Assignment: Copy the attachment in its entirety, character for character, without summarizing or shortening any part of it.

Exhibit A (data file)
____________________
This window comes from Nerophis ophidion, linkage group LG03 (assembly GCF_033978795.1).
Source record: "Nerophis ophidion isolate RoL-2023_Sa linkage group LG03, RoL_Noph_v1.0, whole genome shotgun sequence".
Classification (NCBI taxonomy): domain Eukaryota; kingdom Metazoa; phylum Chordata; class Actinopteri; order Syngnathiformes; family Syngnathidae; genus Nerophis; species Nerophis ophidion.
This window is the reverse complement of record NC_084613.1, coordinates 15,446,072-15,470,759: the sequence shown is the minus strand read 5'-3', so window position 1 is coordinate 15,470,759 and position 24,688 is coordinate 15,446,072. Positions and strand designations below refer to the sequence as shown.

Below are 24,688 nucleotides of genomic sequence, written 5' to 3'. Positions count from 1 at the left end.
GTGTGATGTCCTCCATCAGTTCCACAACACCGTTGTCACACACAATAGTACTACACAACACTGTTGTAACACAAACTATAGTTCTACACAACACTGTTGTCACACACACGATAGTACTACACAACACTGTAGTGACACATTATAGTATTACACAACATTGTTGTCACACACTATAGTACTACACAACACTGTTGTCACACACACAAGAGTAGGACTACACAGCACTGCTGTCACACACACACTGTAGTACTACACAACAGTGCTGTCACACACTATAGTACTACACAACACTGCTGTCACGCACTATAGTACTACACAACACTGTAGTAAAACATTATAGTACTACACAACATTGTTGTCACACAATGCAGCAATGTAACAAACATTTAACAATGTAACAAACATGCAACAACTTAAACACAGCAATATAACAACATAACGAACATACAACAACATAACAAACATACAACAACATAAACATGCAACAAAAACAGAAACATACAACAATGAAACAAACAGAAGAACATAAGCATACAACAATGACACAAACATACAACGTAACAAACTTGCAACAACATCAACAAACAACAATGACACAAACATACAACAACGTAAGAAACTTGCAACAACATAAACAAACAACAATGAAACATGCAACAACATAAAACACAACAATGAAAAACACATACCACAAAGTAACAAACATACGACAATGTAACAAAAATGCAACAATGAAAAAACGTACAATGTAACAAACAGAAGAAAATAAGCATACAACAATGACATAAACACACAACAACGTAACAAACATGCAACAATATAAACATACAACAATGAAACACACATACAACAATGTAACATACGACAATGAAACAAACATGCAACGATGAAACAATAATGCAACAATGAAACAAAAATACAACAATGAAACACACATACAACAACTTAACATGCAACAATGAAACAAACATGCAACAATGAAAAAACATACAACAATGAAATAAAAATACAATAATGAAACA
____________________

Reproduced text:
This window comes from Nerophis ophidion, linkage group LG03 (assembly GCF_033978795.1).
Source record: "Nerophis ophidion isolate RoL-2023_Sa linkage group LG03, RoL_Noph_v1.0, whole genome shotgun sequence".
Classification (NCBI taxonomy): domain Eukaryota; kingdom Metazoa; phylum Chordata; class Actinopteri; order Syngnathiformes; family Syngnathidae; genus Nerophis; species Nerophis ophidion.
This window is the reverse complement of record NC_084613.1, coordinates 15,446,072-15,470,759: the sequence shown is the minus strand read 5'-3', so window position 1 is coordinate 15,470,759 and position 24,688 is coordinate 15,446,072. Positions and strand designations below refer to the sequence as shown.

Below are 24,688 nucleotides of genomic sequence, written 5' to 3'. Positions count from 1 at the left end.
GTGTGATGTCCTCCATCAGTTCCACAACACCGTTGTCACACACAATAGTACTACACAACACTGTTGTAACACAAACTATAGTTCTACACAACACTGTTGTCACACACACGATAGTACTACACAACACTGTAGTGACACATTATAGTATTACACAACATTGTTGTCACACACTATAGTACTACACAACACTGTTGTCACACACACAAGAGTAGGACTACACAGCACTGCTGTCACACACACACTGTAGTACTACACAACAGTGCTGTCACACACTATAGTACTACACAACACTGCTGTCACGCACTATAGTACTACACAACACTGTAGTAAAACATTATAGTACTACACAACATTGTTGTCACACAATGCAGCAATGTAACAAACATTTAACAATGTAACAAACATGCAACAACTTAAACACAGCAATATAACAACATAACGAACATACAACAACATAACAAACATACAACAACATAAACATGCAACAAAAACAGAAACATACAACAATGAAACAAACAGAAGAACATAAGCATACAACAATGACACAAACATACAACGTAACAAACTTGCAACAACATCAACAAACAACAATGACACAAACATACAACAACGTAAGAAACTTGCAACAACATAAACAAACAACAATGAAACATGCAACAACATAAAACACAACAATGAAAAACACATACCACAAAGTAACAAACATACGACAATGTAACAAAAATGCAACAATGAAAAAACGTACAATGTAACAAACAGAAGAAAATAAGCATACAACAATGACATAAACACACAACAACGTAACAAACATGCAACAATATAAACATACAACAATGAAACACACATACAACAATGTAACATACGACAATGAAACAAACATGCAACGATGAAACAATAATGCAACAATGAAACAAAAATACAACAATGAAACACACATACAACAACTTAACATGCAACAATGAAACAAACATGCAACAATGAAAAAACATACAACAATGAAATAAAAATACAATAATGAAACA